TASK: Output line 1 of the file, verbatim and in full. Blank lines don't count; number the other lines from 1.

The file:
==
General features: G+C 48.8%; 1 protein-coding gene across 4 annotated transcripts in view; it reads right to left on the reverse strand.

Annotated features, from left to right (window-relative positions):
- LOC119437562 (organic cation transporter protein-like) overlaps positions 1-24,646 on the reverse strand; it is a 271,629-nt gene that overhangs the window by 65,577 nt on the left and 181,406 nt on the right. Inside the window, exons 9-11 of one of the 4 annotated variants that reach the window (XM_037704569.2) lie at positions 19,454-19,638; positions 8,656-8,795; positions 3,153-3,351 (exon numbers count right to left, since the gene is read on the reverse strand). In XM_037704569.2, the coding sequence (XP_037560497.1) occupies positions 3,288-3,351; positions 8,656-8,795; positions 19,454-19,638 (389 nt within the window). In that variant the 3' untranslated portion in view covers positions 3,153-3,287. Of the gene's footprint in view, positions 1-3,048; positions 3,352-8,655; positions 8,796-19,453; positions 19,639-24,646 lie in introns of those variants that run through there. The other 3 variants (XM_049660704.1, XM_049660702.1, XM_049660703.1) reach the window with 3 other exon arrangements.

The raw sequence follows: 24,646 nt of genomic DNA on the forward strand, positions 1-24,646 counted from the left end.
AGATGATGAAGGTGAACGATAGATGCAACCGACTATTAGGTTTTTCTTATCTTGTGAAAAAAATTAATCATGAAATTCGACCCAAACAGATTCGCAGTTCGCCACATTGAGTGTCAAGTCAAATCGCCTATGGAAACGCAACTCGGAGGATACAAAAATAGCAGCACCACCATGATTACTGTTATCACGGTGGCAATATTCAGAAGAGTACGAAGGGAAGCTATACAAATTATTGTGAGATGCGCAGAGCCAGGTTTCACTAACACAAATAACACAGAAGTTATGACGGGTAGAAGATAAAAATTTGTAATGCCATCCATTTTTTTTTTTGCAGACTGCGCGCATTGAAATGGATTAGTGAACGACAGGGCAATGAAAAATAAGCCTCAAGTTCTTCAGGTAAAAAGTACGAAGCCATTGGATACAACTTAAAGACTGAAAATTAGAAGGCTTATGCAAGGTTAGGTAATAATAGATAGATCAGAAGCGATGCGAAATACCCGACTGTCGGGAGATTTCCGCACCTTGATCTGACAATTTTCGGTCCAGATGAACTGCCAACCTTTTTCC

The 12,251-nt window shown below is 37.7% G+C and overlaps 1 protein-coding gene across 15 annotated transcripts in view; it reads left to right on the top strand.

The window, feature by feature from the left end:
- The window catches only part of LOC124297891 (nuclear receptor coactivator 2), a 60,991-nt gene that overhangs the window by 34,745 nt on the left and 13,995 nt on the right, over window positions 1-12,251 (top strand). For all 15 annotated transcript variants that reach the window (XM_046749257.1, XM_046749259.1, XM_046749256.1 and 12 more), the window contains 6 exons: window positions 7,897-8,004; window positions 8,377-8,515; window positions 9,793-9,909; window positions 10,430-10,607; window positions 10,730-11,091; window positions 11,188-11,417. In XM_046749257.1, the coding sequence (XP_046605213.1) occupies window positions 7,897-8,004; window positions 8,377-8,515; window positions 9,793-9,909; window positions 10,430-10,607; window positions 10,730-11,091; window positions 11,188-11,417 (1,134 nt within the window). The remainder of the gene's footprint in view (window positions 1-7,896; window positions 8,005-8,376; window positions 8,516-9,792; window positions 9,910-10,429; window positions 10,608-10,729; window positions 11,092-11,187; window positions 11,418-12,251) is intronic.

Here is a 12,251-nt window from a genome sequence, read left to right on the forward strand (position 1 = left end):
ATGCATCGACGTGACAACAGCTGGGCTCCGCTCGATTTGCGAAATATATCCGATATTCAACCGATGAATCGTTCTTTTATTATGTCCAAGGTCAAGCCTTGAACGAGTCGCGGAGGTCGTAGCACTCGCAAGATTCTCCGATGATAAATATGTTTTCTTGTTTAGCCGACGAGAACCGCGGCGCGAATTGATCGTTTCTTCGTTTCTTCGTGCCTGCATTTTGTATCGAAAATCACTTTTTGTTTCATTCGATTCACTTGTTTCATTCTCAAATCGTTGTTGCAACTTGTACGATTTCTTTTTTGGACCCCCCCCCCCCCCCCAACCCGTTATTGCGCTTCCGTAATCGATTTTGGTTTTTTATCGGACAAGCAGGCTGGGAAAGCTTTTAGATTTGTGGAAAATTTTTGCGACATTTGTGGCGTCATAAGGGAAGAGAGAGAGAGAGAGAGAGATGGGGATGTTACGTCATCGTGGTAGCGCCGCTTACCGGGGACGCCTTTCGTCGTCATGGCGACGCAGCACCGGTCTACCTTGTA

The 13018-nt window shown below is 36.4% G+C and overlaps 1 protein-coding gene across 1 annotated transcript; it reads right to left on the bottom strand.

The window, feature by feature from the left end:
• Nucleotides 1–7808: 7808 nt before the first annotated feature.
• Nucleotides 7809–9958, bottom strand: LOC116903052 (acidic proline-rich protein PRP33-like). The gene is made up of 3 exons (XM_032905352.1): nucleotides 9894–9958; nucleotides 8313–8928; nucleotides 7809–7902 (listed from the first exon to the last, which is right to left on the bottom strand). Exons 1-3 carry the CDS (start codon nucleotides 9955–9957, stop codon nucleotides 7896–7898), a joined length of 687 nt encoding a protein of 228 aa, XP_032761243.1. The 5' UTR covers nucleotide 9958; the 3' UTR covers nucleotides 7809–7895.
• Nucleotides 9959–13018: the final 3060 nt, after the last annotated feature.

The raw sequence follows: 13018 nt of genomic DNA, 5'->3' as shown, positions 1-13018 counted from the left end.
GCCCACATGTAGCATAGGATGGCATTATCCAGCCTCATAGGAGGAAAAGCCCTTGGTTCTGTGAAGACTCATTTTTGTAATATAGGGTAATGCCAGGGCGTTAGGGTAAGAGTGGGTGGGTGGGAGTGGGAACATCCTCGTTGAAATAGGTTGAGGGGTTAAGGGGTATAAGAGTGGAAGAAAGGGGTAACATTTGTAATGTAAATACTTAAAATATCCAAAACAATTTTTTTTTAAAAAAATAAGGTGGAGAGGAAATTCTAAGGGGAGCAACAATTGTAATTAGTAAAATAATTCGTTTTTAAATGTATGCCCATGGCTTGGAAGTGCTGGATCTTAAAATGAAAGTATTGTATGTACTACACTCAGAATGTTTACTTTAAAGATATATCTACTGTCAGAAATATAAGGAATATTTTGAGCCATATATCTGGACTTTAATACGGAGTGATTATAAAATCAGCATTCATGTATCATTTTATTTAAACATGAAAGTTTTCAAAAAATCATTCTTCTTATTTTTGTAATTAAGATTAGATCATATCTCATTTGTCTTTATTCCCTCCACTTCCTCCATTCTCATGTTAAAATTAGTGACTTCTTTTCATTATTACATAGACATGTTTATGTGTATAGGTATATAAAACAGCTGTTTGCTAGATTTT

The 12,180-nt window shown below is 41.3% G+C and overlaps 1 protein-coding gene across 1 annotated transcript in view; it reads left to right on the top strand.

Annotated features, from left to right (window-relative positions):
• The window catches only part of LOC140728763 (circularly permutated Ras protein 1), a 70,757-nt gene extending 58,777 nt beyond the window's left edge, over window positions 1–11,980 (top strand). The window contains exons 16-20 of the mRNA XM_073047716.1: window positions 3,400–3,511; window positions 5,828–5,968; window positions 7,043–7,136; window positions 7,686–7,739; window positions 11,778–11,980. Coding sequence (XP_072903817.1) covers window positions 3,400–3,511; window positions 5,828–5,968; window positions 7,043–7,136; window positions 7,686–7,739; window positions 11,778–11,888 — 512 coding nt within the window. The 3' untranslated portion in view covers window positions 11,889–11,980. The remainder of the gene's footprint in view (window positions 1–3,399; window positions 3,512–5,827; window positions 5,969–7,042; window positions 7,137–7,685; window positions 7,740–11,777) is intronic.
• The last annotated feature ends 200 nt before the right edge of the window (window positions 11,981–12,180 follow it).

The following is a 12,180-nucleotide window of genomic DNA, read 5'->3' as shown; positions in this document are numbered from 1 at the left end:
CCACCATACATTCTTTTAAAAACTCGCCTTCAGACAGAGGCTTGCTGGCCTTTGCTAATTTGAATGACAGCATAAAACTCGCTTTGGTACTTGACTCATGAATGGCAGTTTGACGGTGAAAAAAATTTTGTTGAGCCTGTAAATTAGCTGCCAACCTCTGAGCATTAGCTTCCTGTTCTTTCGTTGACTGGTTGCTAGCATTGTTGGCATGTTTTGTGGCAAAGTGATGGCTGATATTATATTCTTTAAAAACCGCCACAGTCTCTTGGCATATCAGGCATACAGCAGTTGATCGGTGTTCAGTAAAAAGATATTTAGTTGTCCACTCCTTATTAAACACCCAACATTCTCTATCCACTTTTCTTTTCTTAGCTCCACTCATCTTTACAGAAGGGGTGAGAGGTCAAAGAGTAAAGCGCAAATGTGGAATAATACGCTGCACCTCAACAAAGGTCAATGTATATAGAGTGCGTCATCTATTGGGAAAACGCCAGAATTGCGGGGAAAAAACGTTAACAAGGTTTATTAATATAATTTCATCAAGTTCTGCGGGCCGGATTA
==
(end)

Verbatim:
General features: G+C 48.8%; 1 protein-coding gene across 4 annotated transcripts in view; it reads right to left on the reverse strand.